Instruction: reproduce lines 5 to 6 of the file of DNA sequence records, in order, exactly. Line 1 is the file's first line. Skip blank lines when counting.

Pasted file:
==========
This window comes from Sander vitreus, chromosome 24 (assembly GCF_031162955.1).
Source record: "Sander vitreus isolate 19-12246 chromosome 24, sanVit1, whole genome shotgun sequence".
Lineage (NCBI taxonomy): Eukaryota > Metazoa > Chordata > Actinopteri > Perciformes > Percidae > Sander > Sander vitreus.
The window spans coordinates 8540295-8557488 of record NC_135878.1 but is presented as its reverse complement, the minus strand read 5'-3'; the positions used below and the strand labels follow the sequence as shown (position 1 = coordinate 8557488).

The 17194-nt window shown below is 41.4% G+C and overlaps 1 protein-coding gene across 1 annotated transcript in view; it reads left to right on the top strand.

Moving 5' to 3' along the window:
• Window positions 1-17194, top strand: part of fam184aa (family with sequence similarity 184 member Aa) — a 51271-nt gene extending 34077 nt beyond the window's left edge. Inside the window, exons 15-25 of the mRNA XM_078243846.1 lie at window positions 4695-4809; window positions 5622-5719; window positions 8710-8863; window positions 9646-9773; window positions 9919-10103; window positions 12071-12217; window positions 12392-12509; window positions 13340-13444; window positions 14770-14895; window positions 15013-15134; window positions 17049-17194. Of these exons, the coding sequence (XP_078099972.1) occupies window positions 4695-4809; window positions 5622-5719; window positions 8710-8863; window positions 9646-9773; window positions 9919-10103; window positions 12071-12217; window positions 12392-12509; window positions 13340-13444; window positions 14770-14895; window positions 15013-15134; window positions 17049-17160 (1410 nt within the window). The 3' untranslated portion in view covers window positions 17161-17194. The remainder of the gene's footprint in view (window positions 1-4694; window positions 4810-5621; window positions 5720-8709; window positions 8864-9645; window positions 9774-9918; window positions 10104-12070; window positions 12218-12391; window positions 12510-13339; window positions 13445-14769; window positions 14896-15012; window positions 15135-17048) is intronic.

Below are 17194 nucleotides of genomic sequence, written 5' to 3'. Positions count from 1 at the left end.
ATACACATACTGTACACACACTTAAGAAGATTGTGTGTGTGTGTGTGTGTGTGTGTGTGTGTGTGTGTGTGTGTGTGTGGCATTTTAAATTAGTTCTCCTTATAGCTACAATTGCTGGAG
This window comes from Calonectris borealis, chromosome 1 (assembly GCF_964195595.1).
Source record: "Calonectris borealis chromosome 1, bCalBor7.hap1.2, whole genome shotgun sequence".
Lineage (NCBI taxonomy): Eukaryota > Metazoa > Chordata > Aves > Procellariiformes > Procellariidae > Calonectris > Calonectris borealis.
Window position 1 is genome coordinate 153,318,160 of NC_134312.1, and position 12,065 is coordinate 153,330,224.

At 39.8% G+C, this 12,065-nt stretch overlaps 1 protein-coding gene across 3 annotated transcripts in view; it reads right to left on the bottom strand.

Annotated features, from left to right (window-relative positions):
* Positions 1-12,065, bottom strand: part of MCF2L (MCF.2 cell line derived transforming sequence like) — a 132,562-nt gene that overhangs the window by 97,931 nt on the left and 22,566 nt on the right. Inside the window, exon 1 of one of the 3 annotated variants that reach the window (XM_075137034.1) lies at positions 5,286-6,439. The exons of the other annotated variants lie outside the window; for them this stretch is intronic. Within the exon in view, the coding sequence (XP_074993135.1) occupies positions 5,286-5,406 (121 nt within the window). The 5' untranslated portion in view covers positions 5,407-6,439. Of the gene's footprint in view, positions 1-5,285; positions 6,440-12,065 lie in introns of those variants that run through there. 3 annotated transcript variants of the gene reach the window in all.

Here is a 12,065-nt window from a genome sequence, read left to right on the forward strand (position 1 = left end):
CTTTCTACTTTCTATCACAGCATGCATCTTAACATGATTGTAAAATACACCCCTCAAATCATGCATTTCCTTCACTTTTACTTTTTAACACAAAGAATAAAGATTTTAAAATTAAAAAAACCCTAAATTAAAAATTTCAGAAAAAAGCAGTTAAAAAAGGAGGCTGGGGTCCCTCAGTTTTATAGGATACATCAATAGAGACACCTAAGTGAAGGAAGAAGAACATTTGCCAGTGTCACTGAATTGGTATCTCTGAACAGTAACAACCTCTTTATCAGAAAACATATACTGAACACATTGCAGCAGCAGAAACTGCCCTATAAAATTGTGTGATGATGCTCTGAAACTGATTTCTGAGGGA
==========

The 17194-nt window shown below is 41.4% G+C and overlaps 1 protein-coding gene across 1 annotated transcript in view; it reads left to right on the top strand.

Moving 5' to 3' along the window: